Griffith's Jose and Angel Escobedo and Andrae Hernandez, Lake Central's Michael Escobedo and Bishop Noll's Daniel Bedoy have something else in common: legitimate shots at bringing home state titles.
It's a handshake that brings a family together.
For Griffith's Jose and Angel Escobedo and Andrae Hernandez, Lake Central's Michael Escobedo and Bishop Noll's Daniel Bedoy, it's a tribute to their uncle, Pelos Escobedo.
Whether they're together at postseason tournaments or wrestling in their grandparents' garage, these five cousins pay their respects to Pelos, who was killed in a car accident in 1995 at the age of 26.
"We put our hands together, then we say Uncle Pelos' name, then we pull our hands out and pretend that we're rolling dice," said Bedoy, a senior who is ranked No. 2 in the state at 160 pounds. "We just roll (our hands) and see what happens. We always know Pelos is watching, and we put it in God's hands or fate's hands to see what happens. It's a symbolism that we thought out.
"When we were younger, he'd always be there."
Pelos Escobedo loved wrestling and wanted his nephews to love it even more. He was the one who would journey to tournaments and clinics with Michael Escobedo Jr., Michael's father, and David Escobedo, another brother in the wrestling family.
David doesn't have any kids, but treats his nephews as such. He was there from the beginning, and has been instrumental in the process of developing these high school standouts, especially after Pelos passed away.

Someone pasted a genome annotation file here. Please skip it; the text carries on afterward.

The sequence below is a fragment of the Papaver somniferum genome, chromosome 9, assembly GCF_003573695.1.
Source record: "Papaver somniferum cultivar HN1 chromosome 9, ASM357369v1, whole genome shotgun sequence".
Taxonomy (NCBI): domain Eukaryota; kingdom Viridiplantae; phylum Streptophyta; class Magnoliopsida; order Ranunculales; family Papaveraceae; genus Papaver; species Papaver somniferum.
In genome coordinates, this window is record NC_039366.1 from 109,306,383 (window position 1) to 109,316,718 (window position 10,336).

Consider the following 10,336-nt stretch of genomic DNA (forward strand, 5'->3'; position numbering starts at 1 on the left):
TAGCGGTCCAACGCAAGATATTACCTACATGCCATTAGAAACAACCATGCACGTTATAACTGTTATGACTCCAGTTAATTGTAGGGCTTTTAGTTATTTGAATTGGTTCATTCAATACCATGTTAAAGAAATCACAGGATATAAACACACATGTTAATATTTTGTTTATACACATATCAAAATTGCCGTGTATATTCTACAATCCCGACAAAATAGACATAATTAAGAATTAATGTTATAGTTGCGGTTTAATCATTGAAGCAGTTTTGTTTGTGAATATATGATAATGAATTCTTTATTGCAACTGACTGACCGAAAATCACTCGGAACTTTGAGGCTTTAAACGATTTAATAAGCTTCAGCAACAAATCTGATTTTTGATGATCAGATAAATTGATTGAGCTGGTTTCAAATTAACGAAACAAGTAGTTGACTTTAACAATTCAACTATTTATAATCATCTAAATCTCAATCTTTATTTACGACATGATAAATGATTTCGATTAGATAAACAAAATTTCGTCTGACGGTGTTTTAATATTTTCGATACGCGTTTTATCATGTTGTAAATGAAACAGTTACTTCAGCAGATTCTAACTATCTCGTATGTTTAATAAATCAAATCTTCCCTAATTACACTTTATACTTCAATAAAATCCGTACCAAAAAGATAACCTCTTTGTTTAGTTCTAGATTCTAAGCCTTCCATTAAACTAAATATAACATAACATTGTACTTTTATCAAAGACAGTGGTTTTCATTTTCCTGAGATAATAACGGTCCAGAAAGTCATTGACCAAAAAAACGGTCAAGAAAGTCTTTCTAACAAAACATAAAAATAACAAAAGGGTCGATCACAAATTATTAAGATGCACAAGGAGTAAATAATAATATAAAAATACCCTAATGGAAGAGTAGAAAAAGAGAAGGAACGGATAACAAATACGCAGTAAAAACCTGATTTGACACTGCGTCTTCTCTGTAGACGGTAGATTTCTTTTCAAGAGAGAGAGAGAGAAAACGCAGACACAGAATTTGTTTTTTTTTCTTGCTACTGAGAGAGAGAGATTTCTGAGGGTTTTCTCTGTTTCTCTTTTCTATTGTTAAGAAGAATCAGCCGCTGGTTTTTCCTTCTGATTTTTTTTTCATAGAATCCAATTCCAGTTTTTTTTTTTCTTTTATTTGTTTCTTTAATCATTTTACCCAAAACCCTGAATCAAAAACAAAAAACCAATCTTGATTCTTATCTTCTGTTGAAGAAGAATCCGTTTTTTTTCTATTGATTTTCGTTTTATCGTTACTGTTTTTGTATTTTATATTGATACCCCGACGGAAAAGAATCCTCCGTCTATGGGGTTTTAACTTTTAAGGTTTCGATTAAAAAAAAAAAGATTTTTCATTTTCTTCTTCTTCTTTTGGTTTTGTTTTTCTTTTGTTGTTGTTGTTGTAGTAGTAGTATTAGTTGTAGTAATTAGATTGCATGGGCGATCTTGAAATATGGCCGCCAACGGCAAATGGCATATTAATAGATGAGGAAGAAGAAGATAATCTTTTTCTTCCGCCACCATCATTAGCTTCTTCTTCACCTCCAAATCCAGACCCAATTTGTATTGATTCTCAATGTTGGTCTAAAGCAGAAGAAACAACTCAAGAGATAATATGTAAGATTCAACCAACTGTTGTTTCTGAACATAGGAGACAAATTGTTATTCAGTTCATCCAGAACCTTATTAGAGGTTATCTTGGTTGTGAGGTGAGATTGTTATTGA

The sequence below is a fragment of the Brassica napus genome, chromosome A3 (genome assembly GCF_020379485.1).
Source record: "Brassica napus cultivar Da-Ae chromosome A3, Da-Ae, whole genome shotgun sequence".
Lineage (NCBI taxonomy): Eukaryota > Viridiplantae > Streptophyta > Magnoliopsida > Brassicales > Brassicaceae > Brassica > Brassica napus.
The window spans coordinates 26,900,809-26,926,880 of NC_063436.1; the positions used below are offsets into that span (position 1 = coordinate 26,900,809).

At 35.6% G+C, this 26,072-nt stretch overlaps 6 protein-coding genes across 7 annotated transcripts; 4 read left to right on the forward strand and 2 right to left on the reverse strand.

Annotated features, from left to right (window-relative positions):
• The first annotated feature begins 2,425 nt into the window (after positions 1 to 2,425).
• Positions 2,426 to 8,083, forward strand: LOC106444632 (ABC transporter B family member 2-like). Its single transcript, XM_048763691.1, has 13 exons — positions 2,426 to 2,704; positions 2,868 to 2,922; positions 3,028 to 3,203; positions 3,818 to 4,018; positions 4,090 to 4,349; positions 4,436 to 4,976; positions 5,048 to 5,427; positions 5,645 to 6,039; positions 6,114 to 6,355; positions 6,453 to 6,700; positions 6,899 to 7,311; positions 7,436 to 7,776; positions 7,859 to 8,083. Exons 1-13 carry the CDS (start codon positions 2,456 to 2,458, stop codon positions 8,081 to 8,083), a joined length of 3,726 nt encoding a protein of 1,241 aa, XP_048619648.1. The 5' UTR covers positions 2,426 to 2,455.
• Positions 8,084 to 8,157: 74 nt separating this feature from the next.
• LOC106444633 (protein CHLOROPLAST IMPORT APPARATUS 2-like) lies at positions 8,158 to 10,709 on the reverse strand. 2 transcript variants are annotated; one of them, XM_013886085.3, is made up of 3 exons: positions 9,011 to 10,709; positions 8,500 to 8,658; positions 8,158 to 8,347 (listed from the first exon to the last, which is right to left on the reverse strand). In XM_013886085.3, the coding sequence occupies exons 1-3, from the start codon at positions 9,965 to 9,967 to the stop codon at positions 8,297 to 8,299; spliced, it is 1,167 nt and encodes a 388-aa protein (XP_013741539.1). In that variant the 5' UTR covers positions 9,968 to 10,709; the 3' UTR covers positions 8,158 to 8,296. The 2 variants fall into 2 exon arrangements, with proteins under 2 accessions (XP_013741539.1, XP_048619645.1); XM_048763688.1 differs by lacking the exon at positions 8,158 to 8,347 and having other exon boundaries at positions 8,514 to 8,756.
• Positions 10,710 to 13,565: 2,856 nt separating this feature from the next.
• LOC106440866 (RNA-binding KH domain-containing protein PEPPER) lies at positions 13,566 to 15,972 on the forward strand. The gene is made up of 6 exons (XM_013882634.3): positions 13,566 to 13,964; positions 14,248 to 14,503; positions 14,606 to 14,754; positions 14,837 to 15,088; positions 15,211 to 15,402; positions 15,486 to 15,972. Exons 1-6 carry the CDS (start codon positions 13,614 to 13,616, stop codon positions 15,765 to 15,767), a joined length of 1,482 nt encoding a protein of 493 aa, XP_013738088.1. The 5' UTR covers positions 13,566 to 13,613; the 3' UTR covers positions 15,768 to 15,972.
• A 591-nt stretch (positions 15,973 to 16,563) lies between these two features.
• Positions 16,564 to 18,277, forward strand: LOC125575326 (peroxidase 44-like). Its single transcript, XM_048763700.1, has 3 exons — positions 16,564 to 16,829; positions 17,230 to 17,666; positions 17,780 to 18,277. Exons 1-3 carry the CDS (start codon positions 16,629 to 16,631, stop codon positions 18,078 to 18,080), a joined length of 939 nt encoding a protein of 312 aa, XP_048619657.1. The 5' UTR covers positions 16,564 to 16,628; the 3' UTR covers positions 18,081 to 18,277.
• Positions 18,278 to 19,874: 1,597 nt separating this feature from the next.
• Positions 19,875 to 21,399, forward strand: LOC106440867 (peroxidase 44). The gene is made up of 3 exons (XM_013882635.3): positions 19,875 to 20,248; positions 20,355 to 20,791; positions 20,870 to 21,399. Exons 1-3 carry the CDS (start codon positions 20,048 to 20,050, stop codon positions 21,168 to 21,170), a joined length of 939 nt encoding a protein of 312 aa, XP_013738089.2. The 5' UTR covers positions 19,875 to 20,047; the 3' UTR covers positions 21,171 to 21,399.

"We wouldn't have been able to do it without David. He devoted himself to our kids, because he didn't have any of his own," said sister Josephine Hernandez, mother of Griffith's Andrae Hernandez, the state's No. 2-ranked 125-pounder at 52-0. "He sacrificed a lot for the boys and just kept with it. Traveling around the country isn't cheap, and (it) takes a lot of time and money. He'd help with hotel rooms, tournament fees and transportation.
"If it wasn't for him, I don't think any of the children would have had the opportunity."
David, a self-employed heating and cooling specialist, is single and able to make those sacrifices for his nephews.
"It's easy for me now with Angel in high school," said David, referring to the undefeated 112-pound Griffith freshman. "It's like a homecoming with Angel in high school and Daniel (Bedoy) being healthy. It's like being back together again, like it was when they were all little."
Bedoy, who missed his entire junior season at Noll because of a knee injury, has a shot at the 160 state title. Senior Michael Escobedo, the defending 145-pound state champ, is ranked No. 1 at 152 and can become the first wrestler in Lake Central history to win back-to-back state titles.
Jose, known as "Keque" to all, is a Griffith sophomore who was seventh at state at 103 pounds a season ago.
Angel, a freshman 112-pounder, is 51-0 on the season, and Andrae Hernandez, who was fourth at state at 125 last season, is the brother of former Bishop Noll standout Rene Hernandez, who now wrestles for Purdue.
Heading into Saturday's Merrillville Semistate, the five cousins have combined for a 206-1 record this season.
We are family
Pelos was the last of nine children of Michael Escobedo Sr. and wife, Apalonia. All the children attended West Side.
Michael and Apalonia purchased a home in Griffith, along with son-in-law Rene and daughter Josephine Hernandez. Living with them is Rene and Josephine's son, Andrae, along with Antonia Rodriguez (Angel's mom and Josephine's sister) and her sons Angel and Josh.